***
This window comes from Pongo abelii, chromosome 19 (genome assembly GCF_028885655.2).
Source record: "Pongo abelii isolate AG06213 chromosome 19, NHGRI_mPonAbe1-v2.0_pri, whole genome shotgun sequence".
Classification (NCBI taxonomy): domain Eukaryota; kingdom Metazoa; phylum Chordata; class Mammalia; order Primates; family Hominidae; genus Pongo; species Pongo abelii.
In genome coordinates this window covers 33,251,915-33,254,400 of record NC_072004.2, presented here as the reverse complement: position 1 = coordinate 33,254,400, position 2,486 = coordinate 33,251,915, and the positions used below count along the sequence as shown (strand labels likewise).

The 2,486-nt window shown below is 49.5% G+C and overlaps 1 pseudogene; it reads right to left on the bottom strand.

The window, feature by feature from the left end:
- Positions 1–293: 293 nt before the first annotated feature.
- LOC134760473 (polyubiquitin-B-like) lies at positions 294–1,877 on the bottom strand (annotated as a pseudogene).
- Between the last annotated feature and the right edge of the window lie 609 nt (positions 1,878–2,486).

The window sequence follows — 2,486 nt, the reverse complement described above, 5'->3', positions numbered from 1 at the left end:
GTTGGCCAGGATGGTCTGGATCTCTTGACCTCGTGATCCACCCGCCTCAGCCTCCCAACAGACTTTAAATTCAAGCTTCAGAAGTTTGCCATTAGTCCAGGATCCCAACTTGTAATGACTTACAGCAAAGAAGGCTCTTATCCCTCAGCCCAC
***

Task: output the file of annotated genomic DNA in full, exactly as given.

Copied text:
This window comes from Pongo abelii, chromosome 19 (genome assembly GCF_028885655.2).
Source record: "Pongo abelii isolate AG06213 chromosome 19, NHGRI_mPonAbe1-v2.0_pri, whole genome shotgun sequence".
Classification (NCBI taxonomy): domain Eukaryota; kingdom Metazoa; phylum Chordata; class Mammalia; order Primates; family Hominidae; genus Pongo; species Pongo abelii.
In genome coordinates this window covers 33,251,915-33,254,400 of record NC_072004.2, presented here as the reverse complement: position 1 = coordinate 33,254,400, position 2,486 = coordinate 33,251,915, and the positions used below count along the sequence as shown (strand labels likewise).

The 2,486-nt window shown below is 49.5% G+C and overlaps 1 pseudogene; it reads right to left on the bottom strand.

The window, feature by feature from the left end:
- Positions 1–293: 293 nt before the first annotated feature.
- LOC134760473 (polyubiquitin-B-like) lies at positions 294–1,877 on the bottom strand (annotated as a pseudogene).
- Between the last annotated feature and the right edge of the window lie 609 nt (positions 1,878–2,486).

The window sequence follows — 2,486 nt, the reverse complement described above, 5'->3', positions numbered from 1 at the left end:
GTTGGCCAGGATGGTCTGGATCTCTTGACCTCGTGATCCACCCGCCTCAGCCTCCCAACAGACTTTAAATTCAAGCTTCAGAAGTTTGCCATTAGTCCAGGATCCCAACTTGTAATGACTTACAGCAAAGAAGGCTCTTATCCCTCAGCCCAC